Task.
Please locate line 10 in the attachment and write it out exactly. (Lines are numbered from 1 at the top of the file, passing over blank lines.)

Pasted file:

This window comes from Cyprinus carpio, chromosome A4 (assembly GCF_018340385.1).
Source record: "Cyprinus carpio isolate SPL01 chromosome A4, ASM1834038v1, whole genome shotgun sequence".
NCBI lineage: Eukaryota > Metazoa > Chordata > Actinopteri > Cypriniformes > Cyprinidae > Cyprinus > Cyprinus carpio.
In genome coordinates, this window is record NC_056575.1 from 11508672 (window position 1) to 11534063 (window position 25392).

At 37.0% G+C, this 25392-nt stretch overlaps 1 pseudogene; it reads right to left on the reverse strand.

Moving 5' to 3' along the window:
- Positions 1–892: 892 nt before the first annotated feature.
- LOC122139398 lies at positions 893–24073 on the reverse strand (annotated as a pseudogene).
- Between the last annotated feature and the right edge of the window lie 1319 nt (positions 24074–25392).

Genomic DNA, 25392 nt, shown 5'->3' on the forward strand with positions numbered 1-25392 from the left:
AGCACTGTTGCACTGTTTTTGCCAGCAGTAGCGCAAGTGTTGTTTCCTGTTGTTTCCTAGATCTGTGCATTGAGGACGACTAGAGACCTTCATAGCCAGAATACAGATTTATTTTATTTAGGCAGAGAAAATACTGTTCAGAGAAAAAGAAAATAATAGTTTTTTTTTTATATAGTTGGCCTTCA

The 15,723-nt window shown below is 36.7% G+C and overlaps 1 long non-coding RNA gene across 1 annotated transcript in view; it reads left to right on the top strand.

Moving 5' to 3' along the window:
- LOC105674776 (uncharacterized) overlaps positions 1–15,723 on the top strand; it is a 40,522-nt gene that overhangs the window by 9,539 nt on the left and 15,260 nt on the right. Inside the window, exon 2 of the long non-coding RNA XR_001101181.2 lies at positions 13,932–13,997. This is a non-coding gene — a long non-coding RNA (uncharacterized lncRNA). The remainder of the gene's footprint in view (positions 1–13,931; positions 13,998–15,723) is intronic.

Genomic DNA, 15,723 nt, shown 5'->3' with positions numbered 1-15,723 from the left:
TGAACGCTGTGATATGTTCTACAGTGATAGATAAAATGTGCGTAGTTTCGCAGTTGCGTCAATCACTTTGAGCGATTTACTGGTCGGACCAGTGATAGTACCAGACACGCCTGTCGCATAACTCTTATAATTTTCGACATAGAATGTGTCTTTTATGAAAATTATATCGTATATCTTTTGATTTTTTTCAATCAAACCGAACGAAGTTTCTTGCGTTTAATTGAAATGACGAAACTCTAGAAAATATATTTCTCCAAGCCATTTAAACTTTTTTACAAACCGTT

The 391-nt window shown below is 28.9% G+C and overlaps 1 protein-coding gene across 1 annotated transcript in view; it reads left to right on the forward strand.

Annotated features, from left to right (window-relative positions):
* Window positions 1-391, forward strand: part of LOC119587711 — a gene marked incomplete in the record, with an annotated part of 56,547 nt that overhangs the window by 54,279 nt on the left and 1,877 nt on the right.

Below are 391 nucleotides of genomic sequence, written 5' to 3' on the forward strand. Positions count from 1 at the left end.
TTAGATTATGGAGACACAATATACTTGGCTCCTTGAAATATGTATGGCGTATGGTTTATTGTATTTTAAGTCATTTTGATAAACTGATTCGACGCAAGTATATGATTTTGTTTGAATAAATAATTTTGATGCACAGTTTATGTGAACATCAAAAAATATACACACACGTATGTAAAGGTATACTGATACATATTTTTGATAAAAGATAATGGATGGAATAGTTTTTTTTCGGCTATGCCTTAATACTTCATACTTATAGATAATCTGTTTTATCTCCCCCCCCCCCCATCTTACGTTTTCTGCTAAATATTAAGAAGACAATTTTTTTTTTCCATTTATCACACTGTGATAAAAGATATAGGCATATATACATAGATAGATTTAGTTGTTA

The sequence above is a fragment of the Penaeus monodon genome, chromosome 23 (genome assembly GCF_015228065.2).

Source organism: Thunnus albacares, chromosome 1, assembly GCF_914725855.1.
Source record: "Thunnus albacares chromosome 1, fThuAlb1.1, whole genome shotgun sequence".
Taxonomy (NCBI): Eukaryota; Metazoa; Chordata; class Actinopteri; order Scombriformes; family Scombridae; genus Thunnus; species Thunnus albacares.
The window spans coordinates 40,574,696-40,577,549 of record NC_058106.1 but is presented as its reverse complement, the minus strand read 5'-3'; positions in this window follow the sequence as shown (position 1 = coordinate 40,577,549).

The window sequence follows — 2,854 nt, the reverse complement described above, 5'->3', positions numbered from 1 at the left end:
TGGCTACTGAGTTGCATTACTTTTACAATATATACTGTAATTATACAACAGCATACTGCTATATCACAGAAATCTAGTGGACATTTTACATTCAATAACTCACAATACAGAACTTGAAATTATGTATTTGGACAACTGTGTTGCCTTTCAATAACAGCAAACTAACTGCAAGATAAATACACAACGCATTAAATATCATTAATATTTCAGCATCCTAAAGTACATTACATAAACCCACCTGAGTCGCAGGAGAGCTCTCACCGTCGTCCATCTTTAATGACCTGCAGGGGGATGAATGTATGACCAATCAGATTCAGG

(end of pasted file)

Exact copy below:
Genomic DNA, 25392 nt, shown 5'->3' on the forward strand with positions numbered 1-25392 from the left: